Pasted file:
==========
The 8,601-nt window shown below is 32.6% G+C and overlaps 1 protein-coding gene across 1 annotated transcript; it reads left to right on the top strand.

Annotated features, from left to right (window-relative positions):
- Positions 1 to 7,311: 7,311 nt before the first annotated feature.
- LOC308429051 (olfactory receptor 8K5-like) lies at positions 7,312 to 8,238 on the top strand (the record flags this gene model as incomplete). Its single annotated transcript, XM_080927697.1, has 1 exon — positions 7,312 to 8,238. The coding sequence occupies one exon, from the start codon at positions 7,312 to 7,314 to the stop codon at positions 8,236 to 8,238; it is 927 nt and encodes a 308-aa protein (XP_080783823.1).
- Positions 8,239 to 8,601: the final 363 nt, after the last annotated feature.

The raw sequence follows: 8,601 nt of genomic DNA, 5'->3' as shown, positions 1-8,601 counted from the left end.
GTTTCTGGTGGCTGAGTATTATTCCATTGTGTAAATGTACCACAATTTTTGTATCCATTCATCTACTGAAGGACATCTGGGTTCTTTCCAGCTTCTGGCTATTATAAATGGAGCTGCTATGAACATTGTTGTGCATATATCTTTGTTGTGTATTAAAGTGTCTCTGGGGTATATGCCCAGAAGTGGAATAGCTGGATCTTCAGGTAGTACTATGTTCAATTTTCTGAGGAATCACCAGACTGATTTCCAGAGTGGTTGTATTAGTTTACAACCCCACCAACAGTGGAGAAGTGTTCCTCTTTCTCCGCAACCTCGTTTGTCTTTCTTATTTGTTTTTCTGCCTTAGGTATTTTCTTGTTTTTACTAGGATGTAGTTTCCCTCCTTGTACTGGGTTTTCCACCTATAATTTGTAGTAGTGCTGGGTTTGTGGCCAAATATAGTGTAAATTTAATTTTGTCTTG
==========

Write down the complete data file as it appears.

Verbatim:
The 8,601-nt window shown below is 32.6% G+C and overlaps 1 protein-coding gene across 1 annotated transcript; it reads left to right on the top strand.

Annotated features, from left to right (window-relative positions):
- Positions 1 to 7,311: 7,311 nt before the first annotated feature.
- LOC308429051 (olfactory receptor 8K5-like) lies at positions 7,312 to 8,238 on the top strand (the record flags this gene model as incomplete). Its single annotated transcript, XM_080927697.1, has 1 exon — positions 7,312 to 8,238. The coding sequence occupies one exon, from the start codon at positions 7,312 to 7,314 to the stop codon at positions 8,236 to 8,238; it is 927 nt and encodes a 308-aa protein (XP_080783823.1).
- Positions 8,239 to 8,601: the final 363 nt, after the last annotated feature.

The raw sequence follows: 8,601 nt of genomic DNA, 5'->3' as shown, positions 1-8,601 counted from the left end.
GTTTCTGGTGGCTGAGTATTATTCCATTGTGTAAATGTACCACAATTTTTGTATCCATTCATCTACTGAAGGACATCTGGGTTCTTTCCAGCTTCTGGCTATTATAAATGGAGCTGCTATGAACATTGTTGTGCATATATCTTTGTTGTGTATTAAAGTGTCTCTGGGGTATATGCCCAGAAGTGGAATAGCTGGATCTTCAGGTAGTACTATGTTCAATTTTCTGAGGAATCACCAGACTGATTTCCAGAGTGGTTGTATTAGTTTACAACCCCACCAACAGTGGAGAAGTGTTCCTCTTTCTCCGCAACCTCGTTTGTCTTTCTTATTTGTTTTTCTGCCTTAGGTATTTTCTTGTTTTTACTAGGATGTAGTTTCCCTCCTTGTACTGGGTTTTCCACCTATAATTTGTAGTAGTGCTGGGTTTGTGGCCAAATATAGTGTAAATTTAATTTTGTCTTG